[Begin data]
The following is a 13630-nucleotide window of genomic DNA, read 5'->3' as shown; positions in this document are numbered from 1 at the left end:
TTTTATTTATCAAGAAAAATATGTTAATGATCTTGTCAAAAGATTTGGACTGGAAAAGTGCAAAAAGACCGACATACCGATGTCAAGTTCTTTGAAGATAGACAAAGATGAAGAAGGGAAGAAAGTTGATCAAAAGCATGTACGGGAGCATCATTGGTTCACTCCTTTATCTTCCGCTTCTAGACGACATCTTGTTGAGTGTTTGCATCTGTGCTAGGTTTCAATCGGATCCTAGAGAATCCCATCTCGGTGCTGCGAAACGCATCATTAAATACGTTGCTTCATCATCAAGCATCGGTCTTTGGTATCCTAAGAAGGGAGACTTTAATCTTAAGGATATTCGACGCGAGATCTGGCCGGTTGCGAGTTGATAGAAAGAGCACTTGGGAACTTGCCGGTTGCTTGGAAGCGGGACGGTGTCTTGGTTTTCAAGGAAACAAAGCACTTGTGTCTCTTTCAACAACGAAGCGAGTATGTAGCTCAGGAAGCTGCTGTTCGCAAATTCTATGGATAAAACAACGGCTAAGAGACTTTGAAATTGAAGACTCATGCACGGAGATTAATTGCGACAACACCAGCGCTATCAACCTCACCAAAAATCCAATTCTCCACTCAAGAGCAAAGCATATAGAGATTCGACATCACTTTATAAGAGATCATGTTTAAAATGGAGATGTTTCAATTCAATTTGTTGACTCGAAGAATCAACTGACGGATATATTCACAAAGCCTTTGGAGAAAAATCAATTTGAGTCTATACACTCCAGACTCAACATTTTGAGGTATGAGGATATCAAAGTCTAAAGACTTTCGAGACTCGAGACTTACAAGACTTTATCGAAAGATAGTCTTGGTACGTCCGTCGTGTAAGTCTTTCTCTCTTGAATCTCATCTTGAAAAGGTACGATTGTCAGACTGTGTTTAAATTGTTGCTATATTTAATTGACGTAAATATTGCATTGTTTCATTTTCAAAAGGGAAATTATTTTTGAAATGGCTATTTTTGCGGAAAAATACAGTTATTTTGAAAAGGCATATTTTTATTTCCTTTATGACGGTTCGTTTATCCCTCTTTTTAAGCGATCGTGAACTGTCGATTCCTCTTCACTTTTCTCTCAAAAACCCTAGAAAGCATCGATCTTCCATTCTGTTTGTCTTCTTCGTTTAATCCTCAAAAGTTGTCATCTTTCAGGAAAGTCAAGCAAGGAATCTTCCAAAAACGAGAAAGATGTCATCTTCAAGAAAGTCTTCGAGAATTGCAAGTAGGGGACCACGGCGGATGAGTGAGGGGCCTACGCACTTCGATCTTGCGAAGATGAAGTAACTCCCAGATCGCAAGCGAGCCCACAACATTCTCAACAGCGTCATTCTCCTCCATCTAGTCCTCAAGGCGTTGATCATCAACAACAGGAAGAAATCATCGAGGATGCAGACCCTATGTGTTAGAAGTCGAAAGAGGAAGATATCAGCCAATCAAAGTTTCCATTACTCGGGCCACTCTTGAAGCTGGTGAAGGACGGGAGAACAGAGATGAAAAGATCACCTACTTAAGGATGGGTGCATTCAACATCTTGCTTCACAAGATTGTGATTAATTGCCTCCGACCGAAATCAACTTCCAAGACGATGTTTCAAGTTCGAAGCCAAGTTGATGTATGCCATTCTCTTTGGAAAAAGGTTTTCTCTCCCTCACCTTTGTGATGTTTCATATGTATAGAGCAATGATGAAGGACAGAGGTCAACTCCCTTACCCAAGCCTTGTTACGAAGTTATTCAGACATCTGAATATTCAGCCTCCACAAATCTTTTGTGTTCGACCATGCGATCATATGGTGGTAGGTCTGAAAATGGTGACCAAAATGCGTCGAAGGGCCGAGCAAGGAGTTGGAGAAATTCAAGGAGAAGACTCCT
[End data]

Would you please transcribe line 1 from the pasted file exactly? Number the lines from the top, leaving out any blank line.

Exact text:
The following is a 13630-nucleotide window of genomic DNA, read 5'->3' as shown; positions in this document are numbered from 1 at the left end: